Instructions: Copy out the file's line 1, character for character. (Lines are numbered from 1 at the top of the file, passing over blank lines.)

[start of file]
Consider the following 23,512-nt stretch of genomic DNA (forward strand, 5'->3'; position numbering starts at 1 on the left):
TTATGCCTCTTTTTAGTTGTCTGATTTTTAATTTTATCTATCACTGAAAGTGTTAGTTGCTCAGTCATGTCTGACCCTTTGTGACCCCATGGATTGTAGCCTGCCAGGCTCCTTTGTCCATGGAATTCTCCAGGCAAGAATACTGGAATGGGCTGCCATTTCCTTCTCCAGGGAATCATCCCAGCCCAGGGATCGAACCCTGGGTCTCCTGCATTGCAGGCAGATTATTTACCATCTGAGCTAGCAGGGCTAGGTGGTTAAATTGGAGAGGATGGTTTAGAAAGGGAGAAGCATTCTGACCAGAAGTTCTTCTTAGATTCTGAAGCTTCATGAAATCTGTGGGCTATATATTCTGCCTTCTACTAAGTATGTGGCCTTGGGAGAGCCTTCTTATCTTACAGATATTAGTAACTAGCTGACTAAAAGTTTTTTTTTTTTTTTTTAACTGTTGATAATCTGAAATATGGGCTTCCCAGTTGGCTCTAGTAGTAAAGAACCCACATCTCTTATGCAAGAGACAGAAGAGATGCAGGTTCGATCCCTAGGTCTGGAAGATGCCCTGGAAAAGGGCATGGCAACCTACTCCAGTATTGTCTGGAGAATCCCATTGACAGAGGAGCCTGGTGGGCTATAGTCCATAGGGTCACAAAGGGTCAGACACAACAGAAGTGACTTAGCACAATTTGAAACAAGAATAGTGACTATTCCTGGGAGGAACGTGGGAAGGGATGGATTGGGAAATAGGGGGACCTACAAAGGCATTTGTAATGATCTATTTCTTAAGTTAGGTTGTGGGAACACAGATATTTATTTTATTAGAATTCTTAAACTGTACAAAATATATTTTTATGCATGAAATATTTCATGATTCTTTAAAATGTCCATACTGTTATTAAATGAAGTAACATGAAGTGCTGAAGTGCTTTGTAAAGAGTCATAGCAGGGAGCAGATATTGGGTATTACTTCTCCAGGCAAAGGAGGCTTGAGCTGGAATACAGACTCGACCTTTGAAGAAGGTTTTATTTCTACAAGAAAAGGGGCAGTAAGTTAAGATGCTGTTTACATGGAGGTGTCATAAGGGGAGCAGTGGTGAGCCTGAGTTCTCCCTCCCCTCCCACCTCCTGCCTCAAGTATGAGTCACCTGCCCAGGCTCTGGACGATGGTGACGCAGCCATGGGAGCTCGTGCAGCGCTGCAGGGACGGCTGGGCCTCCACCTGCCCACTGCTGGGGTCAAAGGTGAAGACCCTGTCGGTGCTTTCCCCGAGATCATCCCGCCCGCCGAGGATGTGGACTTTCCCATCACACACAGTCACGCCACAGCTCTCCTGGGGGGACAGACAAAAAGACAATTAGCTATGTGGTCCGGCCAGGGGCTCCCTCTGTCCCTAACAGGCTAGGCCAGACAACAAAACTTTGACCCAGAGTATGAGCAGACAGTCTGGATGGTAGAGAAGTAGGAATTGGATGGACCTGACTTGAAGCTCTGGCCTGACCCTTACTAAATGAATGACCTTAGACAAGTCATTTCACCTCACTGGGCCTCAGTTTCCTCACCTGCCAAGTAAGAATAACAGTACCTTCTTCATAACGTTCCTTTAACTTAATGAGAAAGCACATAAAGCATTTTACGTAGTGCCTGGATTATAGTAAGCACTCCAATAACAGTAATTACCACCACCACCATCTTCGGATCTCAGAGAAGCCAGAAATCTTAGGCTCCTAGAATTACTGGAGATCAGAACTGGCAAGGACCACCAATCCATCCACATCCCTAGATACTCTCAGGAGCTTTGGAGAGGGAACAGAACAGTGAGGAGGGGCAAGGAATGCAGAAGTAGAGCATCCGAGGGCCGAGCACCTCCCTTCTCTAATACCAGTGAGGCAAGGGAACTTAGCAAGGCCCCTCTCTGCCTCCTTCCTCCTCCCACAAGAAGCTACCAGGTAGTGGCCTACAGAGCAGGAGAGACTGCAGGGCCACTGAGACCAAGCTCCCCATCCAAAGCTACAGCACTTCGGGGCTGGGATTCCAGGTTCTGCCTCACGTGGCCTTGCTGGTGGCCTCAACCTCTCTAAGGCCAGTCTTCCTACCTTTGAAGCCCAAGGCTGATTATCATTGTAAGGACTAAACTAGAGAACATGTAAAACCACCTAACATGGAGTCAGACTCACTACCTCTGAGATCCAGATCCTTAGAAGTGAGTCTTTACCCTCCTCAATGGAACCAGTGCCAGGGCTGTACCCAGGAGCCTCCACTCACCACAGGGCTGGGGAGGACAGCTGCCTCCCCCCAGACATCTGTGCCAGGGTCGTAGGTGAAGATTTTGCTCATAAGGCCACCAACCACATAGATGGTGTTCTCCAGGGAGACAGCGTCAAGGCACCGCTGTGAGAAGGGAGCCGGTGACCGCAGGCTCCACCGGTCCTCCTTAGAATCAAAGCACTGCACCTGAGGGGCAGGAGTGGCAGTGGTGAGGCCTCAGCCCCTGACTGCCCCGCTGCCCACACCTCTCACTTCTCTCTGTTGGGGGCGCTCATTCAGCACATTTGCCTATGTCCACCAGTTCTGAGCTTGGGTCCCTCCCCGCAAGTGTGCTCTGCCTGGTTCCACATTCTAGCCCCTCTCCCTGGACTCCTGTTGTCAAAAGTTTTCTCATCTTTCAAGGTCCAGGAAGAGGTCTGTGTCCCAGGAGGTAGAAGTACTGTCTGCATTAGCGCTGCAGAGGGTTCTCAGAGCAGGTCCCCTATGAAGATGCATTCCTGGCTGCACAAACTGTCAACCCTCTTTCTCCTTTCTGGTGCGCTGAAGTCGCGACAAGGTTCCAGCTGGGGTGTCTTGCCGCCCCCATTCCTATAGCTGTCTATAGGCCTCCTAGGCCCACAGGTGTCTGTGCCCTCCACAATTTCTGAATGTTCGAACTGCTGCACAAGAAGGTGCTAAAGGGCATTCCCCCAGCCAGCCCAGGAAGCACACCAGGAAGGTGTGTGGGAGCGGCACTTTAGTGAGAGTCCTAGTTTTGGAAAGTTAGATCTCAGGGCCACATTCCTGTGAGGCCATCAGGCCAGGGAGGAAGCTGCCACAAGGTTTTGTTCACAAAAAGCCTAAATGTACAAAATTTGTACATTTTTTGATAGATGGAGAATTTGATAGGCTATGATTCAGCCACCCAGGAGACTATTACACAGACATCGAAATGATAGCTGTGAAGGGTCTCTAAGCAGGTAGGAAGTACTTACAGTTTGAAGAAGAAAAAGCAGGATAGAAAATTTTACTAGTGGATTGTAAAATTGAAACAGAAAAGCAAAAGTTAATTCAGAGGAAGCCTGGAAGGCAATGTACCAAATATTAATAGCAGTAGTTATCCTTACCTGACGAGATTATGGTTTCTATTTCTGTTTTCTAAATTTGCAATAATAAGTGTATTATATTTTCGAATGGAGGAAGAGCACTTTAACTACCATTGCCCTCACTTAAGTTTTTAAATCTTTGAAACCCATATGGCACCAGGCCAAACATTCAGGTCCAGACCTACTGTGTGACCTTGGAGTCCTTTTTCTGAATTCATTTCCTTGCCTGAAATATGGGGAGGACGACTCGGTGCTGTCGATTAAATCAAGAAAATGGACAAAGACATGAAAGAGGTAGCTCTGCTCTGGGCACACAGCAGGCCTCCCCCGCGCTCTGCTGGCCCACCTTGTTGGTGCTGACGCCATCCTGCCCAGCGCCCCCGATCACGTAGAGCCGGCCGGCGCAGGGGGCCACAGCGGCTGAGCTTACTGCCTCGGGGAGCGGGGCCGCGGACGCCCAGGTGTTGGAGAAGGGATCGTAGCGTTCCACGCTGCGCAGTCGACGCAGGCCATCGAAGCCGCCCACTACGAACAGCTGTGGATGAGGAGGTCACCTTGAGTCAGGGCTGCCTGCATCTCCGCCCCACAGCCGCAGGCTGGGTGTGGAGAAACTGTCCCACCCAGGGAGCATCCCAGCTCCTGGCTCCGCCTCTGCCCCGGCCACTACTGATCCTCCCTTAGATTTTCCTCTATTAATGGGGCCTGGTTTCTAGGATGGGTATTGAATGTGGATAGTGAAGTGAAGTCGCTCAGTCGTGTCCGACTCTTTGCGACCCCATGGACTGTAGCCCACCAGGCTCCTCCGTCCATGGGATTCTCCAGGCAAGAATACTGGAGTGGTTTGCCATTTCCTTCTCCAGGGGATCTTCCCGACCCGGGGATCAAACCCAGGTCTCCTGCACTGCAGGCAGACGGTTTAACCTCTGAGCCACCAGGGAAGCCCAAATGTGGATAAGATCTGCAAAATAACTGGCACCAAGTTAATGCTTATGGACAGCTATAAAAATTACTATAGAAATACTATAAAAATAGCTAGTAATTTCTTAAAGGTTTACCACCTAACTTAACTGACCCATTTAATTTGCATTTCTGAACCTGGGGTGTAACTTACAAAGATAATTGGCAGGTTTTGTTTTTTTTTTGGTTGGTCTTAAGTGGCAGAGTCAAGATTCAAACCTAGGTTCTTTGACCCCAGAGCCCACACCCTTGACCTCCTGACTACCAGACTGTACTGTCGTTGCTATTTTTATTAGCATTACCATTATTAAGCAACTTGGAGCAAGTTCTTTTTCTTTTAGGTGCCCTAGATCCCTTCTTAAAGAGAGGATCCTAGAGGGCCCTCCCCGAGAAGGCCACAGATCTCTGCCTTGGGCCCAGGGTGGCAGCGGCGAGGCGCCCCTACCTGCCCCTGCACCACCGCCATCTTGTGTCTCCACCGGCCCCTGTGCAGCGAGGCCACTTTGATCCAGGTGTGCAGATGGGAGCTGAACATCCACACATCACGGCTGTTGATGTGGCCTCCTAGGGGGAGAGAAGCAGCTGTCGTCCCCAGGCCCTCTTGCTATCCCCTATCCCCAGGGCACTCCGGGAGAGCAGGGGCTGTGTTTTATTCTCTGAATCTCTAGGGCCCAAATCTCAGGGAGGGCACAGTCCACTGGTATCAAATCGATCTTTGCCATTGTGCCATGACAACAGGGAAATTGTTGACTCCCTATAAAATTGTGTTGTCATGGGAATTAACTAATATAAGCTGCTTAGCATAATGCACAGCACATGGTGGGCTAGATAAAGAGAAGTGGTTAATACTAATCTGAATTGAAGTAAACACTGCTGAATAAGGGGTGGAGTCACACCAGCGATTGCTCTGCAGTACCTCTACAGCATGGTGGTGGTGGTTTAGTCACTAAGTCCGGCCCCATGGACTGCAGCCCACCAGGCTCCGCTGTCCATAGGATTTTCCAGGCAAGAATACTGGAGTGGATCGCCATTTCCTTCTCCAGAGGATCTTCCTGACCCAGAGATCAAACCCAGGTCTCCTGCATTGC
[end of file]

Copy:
Consider the following 23,512-nt stretch of genomic DNA (forward strand, 5'->3'; position numbering starts at 1 on the left):